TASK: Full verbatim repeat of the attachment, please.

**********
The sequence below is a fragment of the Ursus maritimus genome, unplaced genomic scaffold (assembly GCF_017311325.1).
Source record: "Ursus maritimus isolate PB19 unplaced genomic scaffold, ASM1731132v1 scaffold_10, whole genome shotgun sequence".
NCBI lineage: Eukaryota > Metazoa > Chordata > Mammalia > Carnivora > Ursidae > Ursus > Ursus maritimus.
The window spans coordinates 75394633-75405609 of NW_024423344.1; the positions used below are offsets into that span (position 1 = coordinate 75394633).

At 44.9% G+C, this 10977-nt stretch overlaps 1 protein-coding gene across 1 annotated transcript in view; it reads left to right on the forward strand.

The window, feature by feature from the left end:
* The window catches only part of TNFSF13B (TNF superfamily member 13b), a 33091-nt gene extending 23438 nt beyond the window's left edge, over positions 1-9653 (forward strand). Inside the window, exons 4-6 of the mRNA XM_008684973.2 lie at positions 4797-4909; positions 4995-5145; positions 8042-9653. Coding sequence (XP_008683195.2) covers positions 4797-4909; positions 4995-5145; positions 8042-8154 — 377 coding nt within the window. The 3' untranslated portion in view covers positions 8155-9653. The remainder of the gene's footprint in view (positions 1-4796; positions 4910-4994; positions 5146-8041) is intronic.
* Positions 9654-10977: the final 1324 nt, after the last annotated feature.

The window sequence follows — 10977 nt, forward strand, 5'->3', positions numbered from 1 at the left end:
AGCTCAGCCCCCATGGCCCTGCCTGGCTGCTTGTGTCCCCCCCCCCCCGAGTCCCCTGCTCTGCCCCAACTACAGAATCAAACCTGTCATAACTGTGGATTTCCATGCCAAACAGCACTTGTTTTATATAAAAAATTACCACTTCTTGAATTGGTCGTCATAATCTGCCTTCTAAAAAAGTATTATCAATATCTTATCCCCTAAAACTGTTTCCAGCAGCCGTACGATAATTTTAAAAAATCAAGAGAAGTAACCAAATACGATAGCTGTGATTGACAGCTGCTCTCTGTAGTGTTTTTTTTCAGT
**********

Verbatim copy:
The sequence below is a fragment of the Ursus maritimus genome, unplaced genomic scaffold (assembly GCF_017311325.1).
Source record: "Ursus maritimus isolate PB19 unplaced genomic scaffold, ASM1731132v1 scaffold_10, whole genome shotgun sequence".
NCBI lineage: Eukaryota > Metazoa > Chordata > Mammalia > Carnivora > Ursidae > Ursus > Ursus maritimus.
The window spans coordinates 75394633-75405609 of NW_024423344.1; the positions used below are offsets into that span (position 1 = coordinate 75394633).

At 44.9% G+C, this 10977-nt stretch overlaps 1 protein-coding gene across 1 annotated transcript in view; it reads left to right on the forward strand.

The window, feature by feature from the left end:
* The window catches only part of TNFSF13B (TNF superfamily member 13b), a 33091-nt gene extending 23438 nt beyond the window's left edge, over positions 1-9653 (forward strand). Inside the window, exons 4-6 of the mRNA XM_008684973.2 lie at positions 4797-4909; positions 4995-5145; positions 8042-9653. Coding sequence (XP_008683195.2) covers positions 4797-4909; positions 4995-5145; positions 8042-8154 — 377 coding nt within the window. The 3' untranslated portion in view covers positions 8155-9653. The remainder of the gene's footprint in view (positions 1-4796; positions 4910-4994; positions 5146-8041) is intronic.
* Positions 9654-10977: the final 1324 nt, after the last annotated feature.

The window sequence follows — 10977 nt, forward strand, 5'->3', positions numbered from 1 at the left end:
AGCTCAGCCCCCATGGCCCTGCCTGGCTGCTTGTGTCCCCCCCCCCCCGAGTCCCCTGCTCTGCCCCAACTACAGAATCAAACCTGTCATAACTGTGGATTTCCATGCCAAACAGCACTTGTTTTATATAAAAAATTACCACTTCTTGAATTGGTCGTCATAATCTGCCTTCTAAAAAAGTATTATCAATATCTTATCCCCTAAAACTGTTTCCAGCAGCCGTACGATAATTTTAAAAAATCAAGAGAAGTAACCAAATACGATAGCTGTGATTGACAGCTGCTCTCTGTAGTGTTTTTTTTCAGT